Citing code is fun. California Building Code: 1203.3 Under-floor ventilation. The space between the bottom of the floor joists and the earth under any building except spaces occupied by basements or cellars shall be provided with ventilation openings through foundation walls or exterior walls. Such openings shall be placed so as to provide cross ventilation of the under-floor space. 1203.3.1 Openings for under-floor ventilation. The minimum net area of ventilation openings shall not be less than 1 square foot for each 150 square feet (0.67 m2 for each 100 m2) of crawl-space area. –  Paul Dec 17 '12 at 13:59
    
There's a lot more information here: publicecodes.cyberregs.com/st/ca/st/b200v10/… –  Paul Dec 17 '12 at 14:02
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You don't seal the vents, ventilation of the crawlspace is needed to prevent moisture buildup and rot.

I had to take on the very same project. There are three objectives.

  1. Under house air can have mold in it, you shouldn't be breathing it, block all air exchange between the living space and the crawl space.
  2. Under house moisture levels must be brought down so your house under-structure doesn't rot. Reduce the amount of damp soil in contact with the air, allow no pooled water, maintain ventilation to remove the rest.
  3. Reduce heat exchange into the crawl space. Insulate the floor, it completes the side benefit of sealing the floor seams and from personal experience, makes quite a difference.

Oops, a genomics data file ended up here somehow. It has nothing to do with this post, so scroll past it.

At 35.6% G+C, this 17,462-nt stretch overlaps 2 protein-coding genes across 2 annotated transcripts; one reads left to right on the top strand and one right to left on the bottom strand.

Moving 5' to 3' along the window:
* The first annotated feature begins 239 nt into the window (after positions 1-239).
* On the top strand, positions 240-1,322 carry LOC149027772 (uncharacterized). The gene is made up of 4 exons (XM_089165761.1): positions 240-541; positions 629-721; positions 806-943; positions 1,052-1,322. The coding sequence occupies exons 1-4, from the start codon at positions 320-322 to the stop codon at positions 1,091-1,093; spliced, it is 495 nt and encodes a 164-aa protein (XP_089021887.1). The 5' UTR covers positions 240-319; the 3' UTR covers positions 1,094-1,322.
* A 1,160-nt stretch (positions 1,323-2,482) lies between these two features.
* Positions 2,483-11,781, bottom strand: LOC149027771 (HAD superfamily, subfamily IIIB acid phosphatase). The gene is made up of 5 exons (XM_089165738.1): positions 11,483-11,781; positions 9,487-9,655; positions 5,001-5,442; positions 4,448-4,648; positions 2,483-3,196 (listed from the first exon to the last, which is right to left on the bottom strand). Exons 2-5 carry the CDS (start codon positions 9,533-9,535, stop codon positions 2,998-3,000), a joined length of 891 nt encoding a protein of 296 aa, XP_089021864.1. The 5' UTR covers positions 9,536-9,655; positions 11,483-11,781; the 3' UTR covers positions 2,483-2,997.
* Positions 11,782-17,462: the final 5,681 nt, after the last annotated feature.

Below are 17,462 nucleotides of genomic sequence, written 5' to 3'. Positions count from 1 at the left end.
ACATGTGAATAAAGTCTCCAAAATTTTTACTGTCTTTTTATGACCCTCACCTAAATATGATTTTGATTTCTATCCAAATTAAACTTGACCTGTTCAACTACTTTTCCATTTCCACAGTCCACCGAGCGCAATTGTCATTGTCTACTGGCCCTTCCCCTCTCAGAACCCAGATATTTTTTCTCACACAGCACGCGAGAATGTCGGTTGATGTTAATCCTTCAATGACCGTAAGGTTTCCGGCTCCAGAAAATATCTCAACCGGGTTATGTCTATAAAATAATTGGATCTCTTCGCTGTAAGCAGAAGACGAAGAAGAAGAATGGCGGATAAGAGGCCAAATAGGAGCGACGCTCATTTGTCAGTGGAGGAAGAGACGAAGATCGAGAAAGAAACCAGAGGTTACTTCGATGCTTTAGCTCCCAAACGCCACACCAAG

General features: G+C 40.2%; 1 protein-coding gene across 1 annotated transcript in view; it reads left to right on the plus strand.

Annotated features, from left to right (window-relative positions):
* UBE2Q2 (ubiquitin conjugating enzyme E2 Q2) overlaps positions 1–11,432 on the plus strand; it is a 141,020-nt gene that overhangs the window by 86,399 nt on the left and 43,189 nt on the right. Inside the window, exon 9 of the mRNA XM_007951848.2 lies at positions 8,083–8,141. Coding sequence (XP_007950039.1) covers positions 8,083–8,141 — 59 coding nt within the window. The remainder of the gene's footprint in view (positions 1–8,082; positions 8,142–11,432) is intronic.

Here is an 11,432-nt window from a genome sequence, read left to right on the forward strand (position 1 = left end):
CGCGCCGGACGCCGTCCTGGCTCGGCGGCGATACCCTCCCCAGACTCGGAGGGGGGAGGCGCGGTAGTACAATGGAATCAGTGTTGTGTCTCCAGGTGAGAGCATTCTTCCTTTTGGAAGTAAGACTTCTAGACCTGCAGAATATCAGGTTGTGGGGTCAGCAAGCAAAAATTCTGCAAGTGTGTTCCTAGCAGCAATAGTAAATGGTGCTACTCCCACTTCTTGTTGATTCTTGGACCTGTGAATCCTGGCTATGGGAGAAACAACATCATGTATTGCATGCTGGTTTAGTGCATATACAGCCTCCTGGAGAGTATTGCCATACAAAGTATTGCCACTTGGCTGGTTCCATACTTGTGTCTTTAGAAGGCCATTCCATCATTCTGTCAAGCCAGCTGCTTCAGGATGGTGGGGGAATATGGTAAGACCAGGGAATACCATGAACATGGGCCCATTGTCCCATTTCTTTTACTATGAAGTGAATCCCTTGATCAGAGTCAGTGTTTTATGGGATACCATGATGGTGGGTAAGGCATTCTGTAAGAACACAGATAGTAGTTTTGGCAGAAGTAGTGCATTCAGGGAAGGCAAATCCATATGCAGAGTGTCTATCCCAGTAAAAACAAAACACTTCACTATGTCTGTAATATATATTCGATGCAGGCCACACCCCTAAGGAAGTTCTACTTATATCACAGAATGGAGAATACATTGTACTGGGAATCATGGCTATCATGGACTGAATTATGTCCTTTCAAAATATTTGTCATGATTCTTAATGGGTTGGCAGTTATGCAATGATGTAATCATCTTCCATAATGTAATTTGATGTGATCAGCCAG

Our '70s stick-built house is built with 1 1/8" T&G plywood subfloor. Normal construction now is to lay a heavy bead of Liquid Nails or similar subfloor adhesive in the groove and drive the sheets together, something they didn't do back then. I stripped the shag rug carpets out, caulked every seam shut, laid down 3/8" plywood and refloored the whole house. This eliminated all the drafts from the seams.

The crawl space was built on two levels. The next step was to improve the drainage so there was never any standing water under the house. We dug in a drain to the ditch and then laid lay down two layers of 6 mil black poly on the upper level and cemented over the lower level with about 2" patted into place which converted it to a useful storage area. A tremendous evaporative surface for moisture was eliminated and the dampness of the air much reduced.

We then insulated between the floor joists with fiberglass bat. 1/4" black expanded plastic mesh stapled in place on the floor joists holds it in.

One added thing to watch for is anywhere air leaks. If each seam in the floor had a 1/8" gap over a span of 28ft, you have 42 square inches of air slot there. Caulk kills a world of sins.

Following that thinking, the place was built with these decorative beams in the ceiling. Close inspection showed there was a 1/4-1/2" slot on each side of the three beams. All the heat from the stove headed for the ceiling and through the slots, you could see the air trails in the dust under the insulation. If you figure average slot width of 3/8" for a 14ft span, this was a total of 378 square inches.

Holy stinky stuff, that's like having a large hole cut in your ceiling... (18"x18" = 324 square inches).

The next winter was rather oppressive the first time we started using our wood stove. We can actually overheat the place in the wintertime now.

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Thanks for the response as well. I have yet to inspect under the carpet or from underneath, but I plan to seal everything up, and I will hopefully soon, insulate the floor and put a vapor barrier on the ground and walls in the crawl space. –  bf1618 Dec 16 '12 at 2:08